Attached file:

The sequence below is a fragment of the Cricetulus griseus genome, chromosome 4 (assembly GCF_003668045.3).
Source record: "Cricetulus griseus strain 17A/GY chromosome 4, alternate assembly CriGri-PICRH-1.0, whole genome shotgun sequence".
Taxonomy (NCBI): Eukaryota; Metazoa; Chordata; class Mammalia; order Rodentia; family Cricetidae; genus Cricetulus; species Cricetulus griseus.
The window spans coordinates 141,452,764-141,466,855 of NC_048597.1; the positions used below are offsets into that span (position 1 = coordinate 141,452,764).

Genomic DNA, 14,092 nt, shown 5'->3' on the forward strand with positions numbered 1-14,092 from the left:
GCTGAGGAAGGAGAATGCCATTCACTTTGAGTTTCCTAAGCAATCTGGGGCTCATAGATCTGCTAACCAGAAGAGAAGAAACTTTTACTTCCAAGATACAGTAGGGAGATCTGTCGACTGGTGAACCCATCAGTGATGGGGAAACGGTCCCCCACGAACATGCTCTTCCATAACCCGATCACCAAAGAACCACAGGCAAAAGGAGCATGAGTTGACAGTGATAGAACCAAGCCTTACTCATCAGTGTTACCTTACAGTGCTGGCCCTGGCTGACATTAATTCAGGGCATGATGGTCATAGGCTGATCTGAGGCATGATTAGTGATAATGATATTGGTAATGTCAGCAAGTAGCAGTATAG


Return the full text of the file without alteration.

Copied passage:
The sequence below is a fragment of the Cricetulus griseus genome, chromosome 4 (assembly GCF_003668045.3).
Source record: "Cricetulus griseus strain 17A/GY chromosome 4, alternate assembly CriGri-PICRH-1.0, whole genome shotgun sequence".
Taxonomy (NCBI): Eukaryota; Metazoa; Chordata; class Mammalia; order Rodentia; family Cricetidae; genus Cricetulus; species Cricetulus griseus.
The window spans coordinates 141,452,764-141,466,855 of NC_048597.1; the positions used below are offsets into that span (position 1 = coordinate 141,452,764).

Genomic DNA, 14,092 nt, shown 5'->3' on the forward strand with positions numbered 1-14,092 from the left:
GCTGAGGAAGGAGAATGCCATTCACTTTGAGTTTCCTAAGCAATCTGGGGCTCATAGATCTGCTAACCAGAAGAGAAGAAACTTTTACTTCCAAGATACAGTAGGGAGATCTGTCGACTGGTGAACCCATCAGTGATGGGGAAACGGTCCCCCACGAACATGCTCTTCCATAACCCGATCACCAAAGAACCACAGGCAAAAGGAGCATGAGTTGACAGTGATAGAACCAAGCCTTACTCATCAGTGTTACCTTACAGTGCTGGCCCTGGCTGACATTAATTCAGGGCATGATGGTCATAGGCTGATCTGAGGCATGATTAGTGATAATGATATTGGTAATGTCAGCAAGTAGCAGTATAG